Little sympathy in Iran for YouTube shooter's frustration

Police tape is shown outside of a YouTube office building in San Bruno, Calif., Wednesday, April 4, 2018. A woman suspected of shooting three people at YouTube headquarters before killing herself was furious with the company because it had stopped paying her for videos she posted on the platform, her father said Tuesday, April 3, 2018. (AP Photo/Jeff Chiu)

YouTube shooter's claim of censorship perplexes many in Iran, where the government blocks social media

TEHRAN, Iran — The Iranian-American woman who opened fire at YouTube's headquarters this week appears to have lashed out after she felt the company had censored her often bizarre videos— a motive that many found perplexing in Iran, where YouTube, Facebook and Twitter are blocked.

Nasim Aghdam, who posted videos under the online name Nasime Sabz, opened fire at YouTube on Tuesday, wounding three people before killing herself. Her father said she was angry at the video-sharing website because it had stopped paying for her videos, which promoted exercise, animal rights and a vegan diet.

People who post on YouTube can receive money from advertisements that accompany their videos, but the company "de-monetizes" some channels for reasons including inappropriate material or having fewer than 1,000 subscribers.

Whatever obstacles she faced were dwarfed by those in Iran, where the government blocks YouTube, Facebook and Twitter, and where online content critical of authorities or Islam can land people in jail.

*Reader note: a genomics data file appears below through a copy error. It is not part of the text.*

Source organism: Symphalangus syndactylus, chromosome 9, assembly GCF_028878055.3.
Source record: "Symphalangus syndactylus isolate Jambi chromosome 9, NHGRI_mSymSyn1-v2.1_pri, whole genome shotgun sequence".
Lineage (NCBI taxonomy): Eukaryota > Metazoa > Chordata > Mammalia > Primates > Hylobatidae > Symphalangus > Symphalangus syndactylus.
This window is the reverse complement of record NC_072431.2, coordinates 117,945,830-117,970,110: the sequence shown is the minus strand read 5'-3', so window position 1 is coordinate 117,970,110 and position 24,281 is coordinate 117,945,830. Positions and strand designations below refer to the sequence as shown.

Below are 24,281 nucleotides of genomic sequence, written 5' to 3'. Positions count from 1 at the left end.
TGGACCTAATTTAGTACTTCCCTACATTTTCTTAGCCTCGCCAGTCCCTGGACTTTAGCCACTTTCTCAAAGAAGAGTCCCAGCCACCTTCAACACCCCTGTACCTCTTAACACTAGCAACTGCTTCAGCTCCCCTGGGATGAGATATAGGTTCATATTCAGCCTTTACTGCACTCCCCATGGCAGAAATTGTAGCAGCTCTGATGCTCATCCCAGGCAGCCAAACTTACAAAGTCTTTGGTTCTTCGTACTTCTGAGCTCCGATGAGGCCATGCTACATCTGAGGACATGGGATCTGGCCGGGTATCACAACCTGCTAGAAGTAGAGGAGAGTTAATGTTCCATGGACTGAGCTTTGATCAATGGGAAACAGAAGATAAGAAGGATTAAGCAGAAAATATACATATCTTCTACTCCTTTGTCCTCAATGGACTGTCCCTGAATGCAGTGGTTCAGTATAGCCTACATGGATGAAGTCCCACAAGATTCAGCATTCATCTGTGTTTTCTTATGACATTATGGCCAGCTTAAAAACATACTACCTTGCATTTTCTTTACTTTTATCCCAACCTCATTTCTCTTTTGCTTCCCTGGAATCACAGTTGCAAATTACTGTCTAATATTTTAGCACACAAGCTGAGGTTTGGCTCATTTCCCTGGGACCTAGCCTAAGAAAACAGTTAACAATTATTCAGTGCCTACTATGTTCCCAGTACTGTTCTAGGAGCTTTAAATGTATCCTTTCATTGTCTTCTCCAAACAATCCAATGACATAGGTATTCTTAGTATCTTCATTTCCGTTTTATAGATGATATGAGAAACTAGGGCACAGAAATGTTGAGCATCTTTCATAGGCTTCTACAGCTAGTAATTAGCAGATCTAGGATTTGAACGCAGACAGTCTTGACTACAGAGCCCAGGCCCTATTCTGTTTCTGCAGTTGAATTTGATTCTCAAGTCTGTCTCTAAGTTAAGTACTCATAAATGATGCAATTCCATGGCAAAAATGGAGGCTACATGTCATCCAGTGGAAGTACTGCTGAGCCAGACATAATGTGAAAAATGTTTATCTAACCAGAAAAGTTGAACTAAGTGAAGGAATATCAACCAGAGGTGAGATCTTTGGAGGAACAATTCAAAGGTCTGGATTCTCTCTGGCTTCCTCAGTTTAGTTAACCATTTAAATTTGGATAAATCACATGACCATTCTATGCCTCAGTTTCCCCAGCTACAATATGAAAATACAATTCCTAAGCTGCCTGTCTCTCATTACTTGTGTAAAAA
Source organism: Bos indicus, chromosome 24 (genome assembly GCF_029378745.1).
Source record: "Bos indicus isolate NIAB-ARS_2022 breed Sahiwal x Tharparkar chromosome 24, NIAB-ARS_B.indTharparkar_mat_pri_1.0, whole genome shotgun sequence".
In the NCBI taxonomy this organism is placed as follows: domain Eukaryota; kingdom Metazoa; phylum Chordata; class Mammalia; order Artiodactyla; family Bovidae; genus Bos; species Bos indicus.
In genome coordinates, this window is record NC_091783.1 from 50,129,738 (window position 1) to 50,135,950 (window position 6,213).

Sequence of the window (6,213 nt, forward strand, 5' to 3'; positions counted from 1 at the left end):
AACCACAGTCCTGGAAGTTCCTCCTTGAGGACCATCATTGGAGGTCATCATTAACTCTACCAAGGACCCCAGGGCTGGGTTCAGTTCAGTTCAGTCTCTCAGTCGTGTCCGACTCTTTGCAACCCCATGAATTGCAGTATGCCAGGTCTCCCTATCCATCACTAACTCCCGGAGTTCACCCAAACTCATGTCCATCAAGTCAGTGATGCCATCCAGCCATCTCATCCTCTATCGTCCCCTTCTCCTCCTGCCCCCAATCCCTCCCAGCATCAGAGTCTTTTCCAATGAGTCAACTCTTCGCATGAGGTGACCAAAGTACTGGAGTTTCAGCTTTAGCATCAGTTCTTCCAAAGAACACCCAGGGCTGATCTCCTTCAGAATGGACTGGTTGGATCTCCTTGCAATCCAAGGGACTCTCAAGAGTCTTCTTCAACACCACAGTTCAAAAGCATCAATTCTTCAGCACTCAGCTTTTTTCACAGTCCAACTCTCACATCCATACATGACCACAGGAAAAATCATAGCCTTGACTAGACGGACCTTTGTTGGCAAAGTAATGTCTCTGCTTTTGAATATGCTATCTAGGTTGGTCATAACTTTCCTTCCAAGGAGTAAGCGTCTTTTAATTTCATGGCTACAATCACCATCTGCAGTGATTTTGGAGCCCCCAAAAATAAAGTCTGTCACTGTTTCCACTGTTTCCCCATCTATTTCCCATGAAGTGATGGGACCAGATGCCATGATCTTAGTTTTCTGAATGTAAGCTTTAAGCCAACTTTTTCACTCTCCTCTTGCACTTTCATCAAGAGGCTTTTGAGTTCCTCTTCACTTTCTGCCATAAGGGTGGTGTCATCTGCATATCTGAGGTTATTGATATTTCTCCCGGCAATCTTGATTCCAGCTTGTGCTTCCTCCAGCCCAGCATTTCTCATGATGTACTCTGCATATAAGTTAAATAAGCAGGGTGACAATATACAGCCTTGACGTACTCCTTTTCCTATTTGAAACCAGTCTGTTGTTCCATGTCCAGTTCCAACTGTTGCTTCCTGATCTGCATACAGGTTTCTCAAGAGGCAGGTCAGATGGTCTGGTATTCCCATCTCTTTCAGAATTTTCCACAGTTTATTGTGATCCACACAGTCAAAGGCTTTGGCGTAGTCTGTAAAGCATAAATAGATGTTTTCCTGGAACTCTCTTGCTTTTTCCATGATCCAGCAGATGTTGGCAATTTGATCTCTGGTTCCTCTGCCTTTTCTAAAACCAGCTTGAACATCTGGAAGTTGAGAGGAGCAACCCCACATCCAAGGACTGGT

Hossein Naderi, a 23-year-old art student in Tehran, questioned why Aghdam chose to "live in the U.S., though she didn't like it there," adding: "I wish I was there to use YouTube freely."

Aghdam also ran a Farsi-language channel on the messaging app Telegram, which had 6,000 followers, but she was virtually unknown in Iran, where some 40 million people are believed to use the service. In one post she says: "Internet crackdown and filtering is increasing in the West."

Hamideh Heidari, a 35-year-old teacher in Tehran, said Aghdam needed "psychiatric help."

Kimia Shobeiri, 18, suggested the shooting, like Aghdam's prolific posts, was a ploy to get attention.

"She was insane and just wanted to make herself famous," she said. "With this act she damaged the reputation of Iranians."

The Farsi-language content Aghdam posted on Telegram would have been unlikely to attract a large following in Iran. One video was a tutorial on buttocks massage, and another featured a song praising Bahaism, a religion that originated in Iran but is heavily suppressed by the Islamic Republic.

Ghasem Mahmoudi, a kitchen utensils trader in Tehran, blamed the shooting on social media itself, where "anybody, without a background check, has a channel or whatever where he can broadcast ideas with no controls."

"This encourages any unbalanced person to see himself as a hero, or a prophet."

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